can’t stay, can’t go

The Swedish Red Cross recently published a report [in Swedish] on the consequences of an amendment in the Act on reception of asylum seekers (LMA), which was introduced on June 1, 2016. The changes briefly mean that adult asylum seekers without children who had their asylum applications rejected will no longer be entitled to housing and financial support. Since the amendments came into force, the Swedish Red Cross has noted increased concern and vulnerability among persons affected by it. An increased number of asylum seekers who had their asylum application rejected now contact the Swedish Red Cross for support and assistance. As part of our ongoing efforts to promote a human and dignified reception, as well as a safe and worthy return, the report presents examples of how the law affects the life situation of individual asylum seekers. The basis for the report is local Red Cross activities across Sweden. Read the report here: http://www.redcross.se/globalassets/press-och-opinion/rapporter/roda-korset_lagesrapport_-lma-2016.pdf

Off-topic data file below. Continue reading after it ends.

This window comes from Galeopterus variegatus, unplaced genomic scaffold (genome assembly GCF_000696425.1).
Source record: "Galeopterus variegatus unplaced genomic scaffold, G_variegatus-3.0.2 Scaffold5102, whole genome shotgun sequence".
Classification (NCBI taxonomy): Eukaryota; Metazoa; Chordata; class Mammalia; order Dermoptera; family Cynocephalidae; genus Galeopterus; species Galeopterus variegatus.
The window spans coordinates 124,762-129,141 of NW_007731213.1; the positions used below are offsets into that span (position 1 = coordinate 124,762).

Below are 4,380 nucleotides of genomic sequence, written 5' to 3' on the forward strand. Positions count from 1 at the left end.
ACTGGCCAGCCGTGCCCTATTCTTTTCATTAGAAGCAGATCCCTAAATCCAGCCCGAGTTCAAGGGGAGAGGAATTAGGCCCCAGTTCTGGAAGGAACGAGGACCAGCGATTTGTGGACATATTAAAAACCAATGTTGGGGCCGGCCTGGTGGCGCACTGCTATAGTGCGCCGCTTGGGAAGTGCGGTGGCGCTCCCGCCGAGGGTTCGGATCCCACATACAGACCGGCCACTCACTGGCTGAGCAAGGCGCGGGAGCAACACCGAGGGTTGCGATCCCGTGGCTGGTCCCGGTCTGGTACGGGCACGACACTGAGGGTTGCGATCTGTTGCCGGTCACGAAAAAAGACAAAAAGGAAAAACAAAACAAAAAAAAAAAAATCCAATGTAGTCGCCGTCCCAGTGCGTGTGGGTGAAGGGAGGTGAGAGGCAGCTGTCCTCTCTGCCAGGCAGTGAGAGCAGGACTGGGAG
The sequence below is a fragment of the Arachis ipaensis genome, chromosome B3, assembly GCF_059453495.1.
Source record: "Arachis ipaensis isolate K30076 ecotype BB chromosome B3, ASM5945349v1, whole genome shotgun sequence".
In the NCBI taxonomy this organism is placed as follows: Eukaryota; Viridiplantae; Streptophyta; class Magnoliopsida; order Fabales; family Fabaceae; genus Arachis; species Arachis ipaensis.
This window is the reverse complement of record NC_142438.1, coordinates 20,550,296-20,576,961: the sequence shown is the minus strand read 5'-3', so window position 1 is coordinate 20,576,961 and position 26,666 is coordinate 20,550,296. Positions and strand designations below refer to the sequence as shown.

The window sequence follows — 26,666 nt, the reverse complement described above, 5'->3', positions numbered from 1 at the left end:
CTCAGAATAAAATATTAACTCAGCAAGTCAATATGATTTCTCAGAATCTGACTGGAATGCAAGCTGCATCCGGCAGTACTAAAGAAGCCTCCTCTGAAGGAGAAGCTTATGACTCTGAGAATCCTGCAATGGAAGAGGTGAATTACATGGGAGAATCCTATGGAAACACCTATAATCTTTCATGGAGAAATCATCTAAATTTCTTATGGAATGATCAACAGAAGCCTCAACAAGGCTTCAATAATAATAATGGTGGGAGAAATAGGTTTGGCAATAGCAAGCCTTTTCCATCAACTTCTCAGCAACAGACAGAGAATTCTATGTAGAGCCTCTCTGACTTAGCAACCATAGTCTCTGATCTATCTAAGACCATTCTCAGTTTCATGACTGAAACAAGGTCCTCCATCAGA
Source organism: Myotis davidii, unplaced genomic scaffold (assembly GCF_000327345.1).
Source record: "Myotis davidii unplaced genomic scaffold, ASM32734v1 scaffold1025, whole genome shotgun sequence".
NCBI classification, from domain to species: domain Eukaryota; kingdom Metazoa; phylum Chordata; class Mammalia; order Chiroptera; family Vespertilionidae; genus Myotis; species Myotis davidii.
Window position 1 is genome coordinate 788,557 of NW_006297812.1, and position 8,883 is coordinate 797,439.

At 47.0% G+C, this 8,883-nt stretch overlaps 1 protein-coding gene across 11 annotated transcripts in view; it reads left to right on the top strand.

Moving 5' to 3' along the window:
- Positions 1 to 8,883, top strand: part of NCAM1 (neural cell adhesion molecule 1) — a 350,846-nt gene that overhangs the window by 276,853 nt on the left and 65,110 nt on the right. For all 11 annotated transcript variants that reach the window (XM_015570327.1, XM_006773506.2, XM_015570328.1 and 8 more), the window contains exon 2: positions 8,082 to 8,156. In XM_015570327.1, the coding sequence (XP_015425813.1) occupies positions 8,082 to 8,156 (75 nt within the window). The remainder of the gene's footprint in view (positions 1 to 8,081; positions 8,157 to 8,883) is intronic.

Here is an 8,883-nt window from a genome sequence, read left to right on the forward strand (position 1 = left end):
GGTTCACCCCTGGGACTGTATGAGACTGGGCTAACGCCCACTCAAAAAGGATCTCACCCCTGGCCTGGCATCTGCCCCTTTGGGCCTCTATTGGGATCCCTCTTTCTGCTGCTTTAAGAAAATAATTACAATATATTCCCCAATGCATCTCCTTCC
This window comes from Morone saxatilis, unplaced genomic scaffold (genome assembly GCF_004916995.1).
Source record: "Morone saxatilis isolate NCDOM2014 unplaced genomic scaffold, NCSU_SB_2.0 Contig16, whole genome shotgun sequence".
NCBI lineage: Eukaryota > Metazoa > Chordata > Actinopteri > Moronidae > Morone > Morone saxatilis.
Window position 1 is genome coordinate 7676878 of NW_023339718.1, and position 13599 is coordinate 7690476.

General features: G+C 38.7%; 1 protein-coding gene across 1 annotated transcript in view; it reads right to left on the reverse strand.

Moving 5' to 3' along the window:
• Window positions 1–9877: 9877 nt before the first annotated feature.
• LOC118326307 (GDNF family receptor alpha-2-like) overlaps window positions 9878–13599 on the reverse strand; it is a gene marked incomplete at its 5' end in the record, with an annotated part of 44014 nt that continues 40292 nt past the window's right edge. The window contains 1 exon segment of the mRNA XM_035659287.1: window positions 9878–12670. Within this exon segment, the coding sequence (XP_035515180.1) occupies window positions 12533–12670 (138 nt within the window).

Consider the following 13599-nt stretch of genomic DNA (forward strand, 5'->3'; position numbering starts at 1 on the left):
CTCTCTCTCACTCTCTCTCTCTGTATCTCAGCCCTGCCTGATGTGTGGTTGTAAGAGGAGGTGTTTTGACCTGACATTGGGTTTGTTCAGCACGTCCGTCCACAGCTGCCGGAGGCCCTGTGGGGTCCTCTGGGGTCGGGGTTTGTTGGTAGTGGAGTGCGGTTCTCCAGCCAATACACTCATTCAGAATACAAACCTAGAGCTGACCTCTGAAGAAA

In a report by the Brittish Red Cross “Can’t Stay. Can’t Go. Refused asylum seekers who cannot be returned” (by Catherine Blanchard and Sarah Joy for the British Red Cross, February 2017) examines the situation of persons who have been refused asylum in the UK, but cannot return to their country of origin, some because they are stateless. Many such persons live in hardship for extended periods of time, with minimal or no support, and suffer severe mental health conditions and other challenges. The British Red Cross concludes that ‘it is inhumane to keep them living in destitution for years’ and advocates for the government to grant such persons discretionary leave to remain in the UK, with the right to work and access higher education. Read the report here: http://www.redcross.org.uk/~/media/BritishRedCross/Documents/About%20us/Research%20reports%20by%20advocacy%20dept/Cant%20Stay%20Cant%20Go%20webready.pdf 

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